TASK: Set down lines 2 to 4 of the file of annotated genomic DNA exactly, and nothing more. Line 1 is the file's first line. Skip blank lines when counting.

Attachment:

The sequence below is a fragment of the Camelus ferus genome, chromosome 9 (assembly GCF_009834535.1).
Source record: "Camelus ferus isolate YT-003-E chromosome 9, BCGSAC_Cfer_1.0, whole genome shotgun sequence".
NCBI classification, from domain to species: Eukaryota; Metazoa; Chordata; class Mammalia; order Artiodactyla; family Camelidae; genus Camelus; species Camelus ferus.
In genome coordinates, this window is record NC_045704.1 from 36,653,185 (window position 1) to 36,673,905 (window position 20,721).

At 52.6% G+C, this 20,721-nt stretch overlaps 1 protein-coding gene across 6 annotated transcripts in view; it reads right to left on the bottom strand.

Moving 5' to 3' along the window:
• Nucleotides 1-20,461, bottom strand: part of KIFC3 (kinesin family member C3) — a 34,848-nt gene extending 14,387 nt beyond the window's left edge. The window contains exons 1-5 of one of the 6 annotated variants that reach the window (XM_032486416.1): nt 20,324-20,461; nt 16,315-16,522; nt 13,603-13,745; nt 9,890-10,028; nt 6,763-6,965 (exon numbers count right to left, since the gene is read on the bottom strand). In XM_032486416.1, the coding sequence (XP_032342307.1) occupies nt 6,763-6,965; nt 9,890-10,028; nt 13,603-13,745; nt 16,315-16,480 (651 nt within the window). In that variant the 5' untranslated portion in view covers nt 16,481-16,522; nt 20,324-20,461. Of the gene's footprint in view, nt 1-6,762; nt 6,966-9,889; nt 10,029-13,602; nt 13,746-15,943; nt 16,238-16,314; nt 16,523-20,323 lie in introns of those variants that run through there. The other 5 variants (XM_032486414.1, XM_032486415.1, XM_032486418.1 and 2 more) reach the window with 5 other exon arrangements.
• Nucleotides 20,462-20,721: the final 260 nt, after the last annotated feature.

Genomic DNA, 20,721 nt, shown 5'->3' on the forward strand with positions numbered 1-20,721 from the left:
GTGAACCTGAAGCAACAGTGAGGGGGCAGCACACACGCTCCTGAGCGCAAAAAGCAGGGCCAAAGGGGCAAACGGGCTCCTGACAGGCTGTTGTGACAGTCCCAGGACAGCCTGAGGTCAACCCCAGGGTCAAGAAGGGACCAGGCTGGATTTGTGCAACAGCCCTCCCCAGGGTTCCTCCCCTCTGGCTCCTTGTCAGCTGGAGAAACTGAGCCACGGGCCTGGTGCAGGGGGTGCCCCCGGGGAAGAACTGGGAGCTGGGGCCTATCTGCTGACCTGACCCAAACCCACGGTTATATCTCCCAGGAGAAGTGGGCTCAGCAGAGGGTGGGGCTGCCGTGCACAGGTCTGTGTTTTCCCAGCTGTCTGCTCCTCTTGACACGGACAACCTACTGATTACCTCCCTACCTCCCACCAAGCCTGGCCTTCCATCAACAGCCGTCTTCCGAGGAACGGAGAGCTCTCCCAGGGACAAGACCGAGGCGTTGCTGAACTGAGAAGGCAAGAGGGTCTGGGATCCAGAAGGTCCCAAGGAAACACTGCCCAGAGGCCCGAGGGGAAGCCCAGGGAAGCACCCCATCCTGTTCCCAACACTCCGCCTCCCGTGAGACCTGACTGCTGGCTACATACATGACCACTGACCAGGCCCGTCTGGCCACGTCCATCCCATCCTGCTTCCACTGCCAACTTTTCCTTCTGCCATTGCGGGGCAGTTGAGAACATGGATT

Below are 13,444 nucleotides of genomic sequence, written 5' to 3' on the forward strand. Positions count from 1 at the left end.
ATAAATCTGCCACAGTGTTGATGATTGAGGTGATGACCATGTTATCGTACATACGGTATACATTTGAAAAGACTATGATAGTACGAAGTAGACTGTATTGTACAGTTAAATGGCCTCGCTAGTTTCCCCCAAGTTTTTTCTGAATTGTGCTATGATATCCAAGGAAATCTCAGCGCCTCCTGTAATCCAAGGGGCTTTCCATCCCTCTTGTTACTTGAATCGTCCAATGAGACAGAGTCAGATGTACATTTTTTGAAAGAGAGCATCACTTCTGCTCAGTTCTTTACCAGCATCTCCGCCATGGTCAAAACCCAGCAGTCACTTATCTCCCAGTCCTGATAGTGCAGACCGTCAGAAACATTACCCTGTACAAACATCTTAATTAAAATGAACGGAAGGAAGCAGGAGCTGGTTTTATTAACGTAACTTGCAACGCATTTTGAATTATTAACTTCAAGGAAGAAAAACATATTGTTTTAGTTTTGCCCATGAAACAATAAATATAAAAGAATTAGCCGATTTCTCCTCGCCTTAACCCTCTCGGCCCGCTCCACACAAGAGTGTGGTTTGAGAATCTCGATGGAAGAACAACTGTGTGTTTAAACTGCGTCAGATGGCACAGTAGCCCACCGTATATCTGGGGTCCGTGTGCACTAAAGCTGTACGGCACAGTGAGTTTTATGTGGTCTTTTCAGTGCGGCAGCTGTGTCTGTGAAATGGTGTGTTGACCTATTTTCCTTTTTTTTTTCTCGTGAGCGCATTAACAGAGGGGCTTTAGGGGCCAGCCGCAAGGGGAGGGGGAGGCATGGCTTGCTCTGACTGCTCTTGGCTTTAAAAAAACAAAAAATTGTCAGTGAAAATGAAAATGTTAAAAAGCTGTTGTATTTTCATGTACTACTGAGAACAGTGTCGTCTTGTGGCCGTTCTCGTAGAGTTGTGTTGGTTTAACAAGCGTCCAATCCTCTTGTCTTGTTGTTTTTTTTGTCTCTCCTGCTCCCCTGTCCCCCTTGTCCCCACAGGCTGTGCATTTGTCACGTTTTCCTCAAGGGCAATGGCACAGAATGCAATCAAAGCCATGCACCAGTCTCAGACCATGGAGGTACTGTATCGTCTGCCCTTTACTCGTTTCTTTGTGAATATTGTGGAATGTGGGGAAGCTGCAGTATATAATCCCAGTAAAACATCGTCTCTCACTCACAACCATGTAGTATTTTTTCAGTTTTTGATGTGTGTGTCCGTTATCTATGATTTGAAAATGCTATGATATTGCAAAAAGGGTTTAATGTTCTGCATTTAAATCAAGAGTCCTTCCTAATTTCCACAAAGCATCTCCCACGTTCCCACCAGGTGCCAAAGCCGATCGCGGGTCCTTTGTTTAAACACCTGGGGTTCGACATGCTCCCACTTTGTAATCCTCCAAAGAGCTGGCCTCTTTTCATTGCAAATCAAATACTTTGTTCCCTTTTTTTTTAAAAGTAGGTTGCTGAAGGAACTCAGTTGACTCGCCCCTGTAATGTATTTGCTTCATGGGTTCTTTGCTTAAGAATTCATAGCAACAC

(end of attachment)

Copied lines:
Source record: "Camelus ferus isolate YT-003-E chromosome 9, BCGSAC_Cfer_1.0, whole genome shotgun sequence".
NCBI classification, from domain to species: Eukaryota; Metazoa; Chordata; class Mammalia; order Artiodactyla; family Camelidae; genus Camelus; species Camelus ferus.
In genome coordinates, this window is record NC_045704.1 from 36,653,185 (window position 1) to 36,673,905 (window position 20,721).